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Mckinney v. City of East St. Louis

ILLINOIS APPELLATE COURT — FOURTH DISTRICT.


FEBRUARY 7, 1963.

DONALD MCKINNEY, PLAINTIFF-APPELLEE,

v.

CITY OF EAST ST. LOUIS, A MUNICIPAL CORPORATION, DEFENDANT-APPELLANT.

Appeal from the Circuit Court of St. Clair County; the Hon. J.E. FLEMING, Judge, presiding. Judgment affirmed.

SCHEINEMAN, P.J.

This is an appeal from a summary judgment in favor of plaintiff, McKinney, in the amount of $3200 for back pay for services rendered as a police officer of the defendant, City of East St. Louis.

Some months prior to this suit there had been an Administrative Review Proceeding, in the same Court, involving this plaintiff and the Board of Fire and Police Commissioners of the same city, wherein a final order was entered that plaintiff be paid eight months back pay at his regular monthly rate, and no appeal was taken from that judgment.

In the present suit, the essential allegations of the complaint were the prior judgment, that the rate of pay was $400 per month and that no part of it had been paid; none of which was denied. Also, in answers to interrogatories, the City admitted plaintiff's rate of pay was $400 per month, that payment had been refused and that the court records contained the prior judgment.

The principal defense asserted by the City in the trial court and in this court is, that it was not named as a party in the Administrative Review Proceeding, therefore, that proceeding was not binding upon it, and the prior judgment could not be made the basis for a summary judgment in this suit.

Many of the administrative functions of a city are, by law, delegated to specific officials, boards, or commissions, as agencies of the municipality, with authority to hear and determine disputes arising over their actions. Their decisions are subject to review in the circuit court. Ill Rev St c 110, § 275. The statute does not require that the municipality, which appointed the agency, be made a party. Since there was no appeal from the prior judgment, there cannot be any question as to the court's jurisdiction of the subject matter.

Thus the argument reduced itself to this: that, even though the city's own agency had acted and made a decision duly reviewed in the manner provided by law, yet all this procedure is a nullity as to the city, because it was not a nominal party therein, and that the whole matter is now subject to relitigation in this suit.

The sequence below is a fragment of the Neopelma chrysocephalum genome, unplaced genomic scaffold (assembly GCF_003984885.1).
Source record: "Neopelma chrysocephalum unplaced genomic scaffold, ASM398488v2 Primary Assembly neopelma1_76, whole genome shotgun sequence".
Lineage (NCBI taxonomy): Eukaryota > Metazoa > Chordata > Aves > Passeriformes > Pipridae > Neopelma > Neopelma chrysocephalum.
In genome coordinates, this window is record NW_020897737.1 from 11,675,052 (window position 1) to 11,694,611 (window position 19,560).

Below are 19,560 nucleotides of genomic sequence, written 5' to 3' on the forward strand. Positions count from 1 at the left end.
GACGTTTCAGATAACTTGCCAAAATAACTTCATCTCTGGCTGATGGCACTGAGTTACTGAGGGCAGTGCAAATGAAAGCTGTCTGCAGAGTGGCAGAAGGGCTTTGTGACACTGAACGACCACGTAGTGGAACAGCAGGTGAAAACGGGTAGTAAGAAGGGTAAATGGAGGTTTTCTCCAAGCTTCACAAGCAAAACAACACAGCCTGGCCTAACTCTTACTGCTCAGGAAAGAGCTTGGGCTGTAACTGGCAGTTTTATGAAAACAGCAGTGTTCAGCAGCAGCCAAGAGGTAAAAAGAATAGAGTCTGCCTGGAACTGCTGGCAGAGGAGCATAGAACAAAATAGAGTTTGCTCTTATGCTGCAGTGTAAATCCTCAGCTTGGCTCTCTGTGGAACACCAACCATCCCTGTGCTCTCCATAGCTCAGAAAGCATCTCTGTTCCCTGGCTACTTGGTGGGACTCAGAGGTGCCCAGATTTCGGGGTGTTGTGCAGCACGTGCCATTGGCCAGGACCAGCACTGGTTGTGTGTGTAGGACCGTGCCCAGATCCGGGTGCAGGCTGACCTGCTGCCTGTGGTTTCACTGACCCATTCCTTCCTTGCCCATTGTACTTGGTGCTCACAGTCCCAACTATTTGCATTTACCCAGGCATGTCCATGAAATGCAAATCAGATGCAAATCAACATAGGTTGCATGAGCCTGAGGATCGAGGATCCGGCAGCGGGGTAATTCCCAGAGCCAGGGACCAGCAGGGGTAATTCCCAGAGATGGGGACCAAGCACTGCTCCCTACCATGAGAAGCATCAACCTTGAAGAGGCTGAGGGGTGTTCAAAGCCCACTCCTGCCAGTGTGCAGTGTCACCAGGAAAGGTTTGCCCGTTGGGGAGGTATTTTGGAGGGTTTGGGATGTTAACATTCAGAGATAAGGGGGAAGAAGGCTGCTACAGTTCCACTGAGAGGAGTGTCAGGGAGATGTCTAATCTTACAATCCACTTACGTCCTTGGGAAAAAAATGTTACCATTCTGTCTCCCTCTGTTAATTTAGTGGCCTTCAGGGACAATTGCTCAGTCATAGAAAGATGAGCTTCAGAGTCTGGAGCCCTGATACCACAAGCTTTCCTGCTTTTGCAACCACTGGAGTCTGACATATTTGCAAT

The law cannot tolerate such an absurdity. The correct rule is: when a judgment is rendered against an officer of a municipal corporation who sues or is sued in his official capacity the judgment is binding upon the corporation, upon other officers of the same municipal corporation who represent the same interest, and upon all residents and taxpayers thereof. See 38 Am Jur Sec 729, p 431 (Municipal Corporations).

Actually, this rule is reciprocal, i.e., a judgment against the city's official agent binds the city. City of Elmhurst v. Kegerreis, 392 Ill. 195, 64 N.E.2d 450. And a judgment against the municipality binds its official agents. Ward v. Field Museum of Natural History, 241 Ill. 496, 89 N.E. 731. Hence, the prior judgment was binding on the city.

The brief for the city contains other trivial arguments, e.g., that the affidavit with the motion for summary judgment was defective. The statute provides the motion may be made with or without a supporting affidavit. Ill Rev St c 110, § 57(1). The defense that the prior judgment was not binding on the city raised a question of law, not submissible to a jury. The court could take judicial notice of its own prior judgment, the rate of pay was admitted, as well as the refusal to pay the amount due.

This is clearly the type of case in which no affidavit was necessary. There was no triable issue of fact, and the plaintiff was entitled to judgment as a matter of law. The judgment is affirmed.

Judgment affirmed.

CULBERTSON and HOFFMAN, JJ., concur.

19630207

© 2002 VersusLaw Inc.



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